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Hotbed: A Centennial Celebration of Women’s Suffrage New Exhibition Captures Voting Rights Movement

Across the country, the decade leading up to the passage of the Nineteenth Amendment in 1920 was marked by the passion and commitment of young women who were ready to make history. Perhaps nowhere was this energy more evident than in New York City’s Greenwich Village. Hotbed, a new exhibition at the New-York Historical Society (N-YHS) that captures this time and place, celebrates the upcoming centennial of women’s suffrage and explores the movement’s intersection with other forms of activism.

Women Want Liberty Airplane Group (“Suffbird”), 1916. In a remarkable series of stunts, some bold suffragists took to the skies in biplanes to drop leaflets into crowds. 

Photo: New-York Historical Society Library

“Young people were drawn to Greenwich Village by the cheap rents and Bohemian lifestyle,” explains Valerie Paley ’83, Vice President, Chief Historian, and Director of the Center for Women’s History at the museum. The area quickly became an intellectual enclave as well, one that allowed residents to “live their lives in a very modern and unusual way and to participate in radical ways of thinking,” she adds.

“Creates Sensation with Suffrage Plea Painted On Her Pretty Back,” The Topeka State Journal, November 6, 1915Photo: Chronicling America: Historic American Newspapers, Library of Congress

Visitors to Hotbed begin their journey in a space that recreates a Greenwich Village café, where residents met to exchange ideas, collaborate on creative productions, and plan public events. Displays showcase radical publications like Max Eastman’s the Masses magazine; images taken by America’s first female photojournalist, Jessie Tarbox Beals; and contraceptive devices and information distributed by reproductive rights activist Margaret Sanger.

While Hotbed celebrates the collective efforts of thousands of unnamed women, the exhibition does single out a number of important contemporary figures in politics and the arts, including poet Edna St. Vincent Millay, class of 1917; journalist Lois Long, class of 1922; and suffragist Inez Milholland, class of 1909. (In addition, We Rise, a new short film narrated by Meryl Streep ’71, plays daily in the museum’s main auditorium, presenting stories of women whose quest for change had enduring effects.)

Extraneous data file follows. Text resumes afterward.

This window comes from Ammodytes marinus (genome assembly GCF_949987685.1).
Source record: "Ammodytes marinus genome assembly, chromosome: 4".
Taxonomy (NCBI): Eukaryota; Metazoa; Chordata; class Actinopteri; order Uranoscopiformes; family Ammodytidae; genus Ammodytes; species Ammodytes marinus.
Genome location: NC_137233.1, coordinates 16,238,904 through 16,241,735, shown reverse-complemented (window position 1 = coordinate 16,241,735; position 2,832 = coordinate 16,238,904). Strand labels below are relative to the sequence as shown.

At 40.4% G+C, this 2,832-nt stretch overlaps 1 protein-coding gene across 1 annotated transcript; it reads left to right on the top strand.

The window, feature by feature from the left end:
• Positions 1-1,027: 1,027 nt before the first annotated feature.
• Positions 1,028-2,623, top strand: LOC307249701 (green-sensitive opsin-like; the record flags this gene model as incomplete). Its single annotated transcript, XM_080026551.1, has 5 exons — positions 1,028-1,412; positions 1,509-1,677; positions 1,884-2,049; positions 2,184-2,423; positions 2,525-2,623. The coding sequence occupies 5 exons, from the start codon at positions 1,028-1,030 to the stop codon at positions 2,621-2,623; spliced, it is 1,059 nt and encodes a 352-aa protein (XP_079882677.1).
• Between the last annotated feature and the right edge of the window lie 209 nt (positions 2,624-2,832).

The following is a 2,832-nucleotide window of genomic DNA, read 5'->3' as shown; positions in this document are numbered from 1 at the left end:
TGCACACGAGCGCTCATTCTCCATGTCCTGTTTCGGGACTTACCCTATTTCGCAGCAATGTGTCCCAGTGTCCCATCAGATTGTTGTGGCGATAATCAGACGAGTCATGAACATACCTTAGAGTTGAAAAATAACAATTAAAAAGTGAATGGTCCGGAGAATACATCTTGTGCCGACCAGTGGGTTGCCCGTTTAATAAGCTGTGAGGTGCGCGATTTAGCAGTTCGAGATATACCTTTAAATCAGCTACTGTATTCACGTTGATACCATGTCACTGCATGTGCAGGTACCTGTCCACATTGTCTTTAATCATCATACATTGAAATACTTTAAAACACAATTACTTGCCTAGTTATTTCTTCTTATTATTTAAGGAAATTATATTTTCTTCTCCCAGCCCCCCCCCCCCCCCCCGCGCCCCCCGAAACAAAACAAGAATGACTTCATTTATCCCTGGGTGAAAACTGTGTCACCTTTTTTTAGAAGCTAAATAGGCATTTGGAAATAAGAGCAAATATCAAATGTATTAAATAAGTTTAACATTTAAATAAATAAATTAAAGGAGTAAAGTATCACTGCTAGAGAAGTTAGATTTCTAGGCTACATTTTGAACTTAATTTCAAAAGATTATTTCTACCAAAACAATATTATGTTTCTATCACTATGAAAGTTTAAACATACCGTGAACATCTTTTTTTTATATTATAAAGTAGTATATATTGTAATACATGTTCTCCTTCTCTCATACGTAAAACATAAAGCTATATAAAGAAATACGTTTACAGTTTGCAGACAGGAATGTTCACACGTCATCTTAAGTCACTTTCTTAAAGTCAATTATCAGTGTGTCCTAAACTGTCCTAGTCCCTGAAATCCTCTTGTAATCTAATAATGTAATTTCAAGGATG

“So often in history institutions, you see a linear way of thinking about and explaining the past,” Paley says of Hotbed. “By situating our suffrage exhibition in Greenwich Village in the 1910s, we’re able to tell the story of how a group of sexy, youthful women—thinkers, artists, writers, and activists—affected change far beyond the confines of their neighborhood, not just across New York State but ultimately the nation.”

We Rise, narrated by Meryl Streep '71.
Valerie Paley ’83Photo: Courtesy of the New-York Historical Society,

In addition to widespread participation in public protests, Paley points out that this generation of suffragists used its own forms of “social media” to support its cause. Unconventional tactics included the release of pro-suffrage flyers from a biplane piloted by a woman and the sensation caused by a young actress who painted “Votes for Women” on her back, which she then bared for a photographer. Postcards, posters, and short films are also on view in Hotbed. These materials used striking graphics and, in some cases, humor to draw supporters to the cause. The final room in the Joyce B. Cowin Women’s History Gallery brings the visitor back to the present, with dramatic images of more recent women’s marches for peace and equality, including the 2017 Women’s March in Washington, D.C.

Hotbed is the third temporary exhibition to be staged since the 2017 opening of the Center for Women’s History—the first of its kind in the nation within the walls of a major museum.

Paley, who assumed the role of director of the center at its inception, came on board at N-YHS in 2002. Her installation, New York Rising: New York and the Founding of the United States, was created in time for the 2011 reopening of the museum following a $70 million renovation, and is an enduring part of the institution’s exhibition on the Federal period. 

Hotbed will remain on view through March 25, 2018. Read more about Vassar's involvement in the suffrage movement.

Silent Protest against the St. Louis Riots, 1917. Hotbed details the involvement of women in a range of social movements, including an anti-lynching campaign.

Photo: James Weldon Johnson Collection in the Yale Collection of American Literature, Beinecke Rare Book and Manuscript Library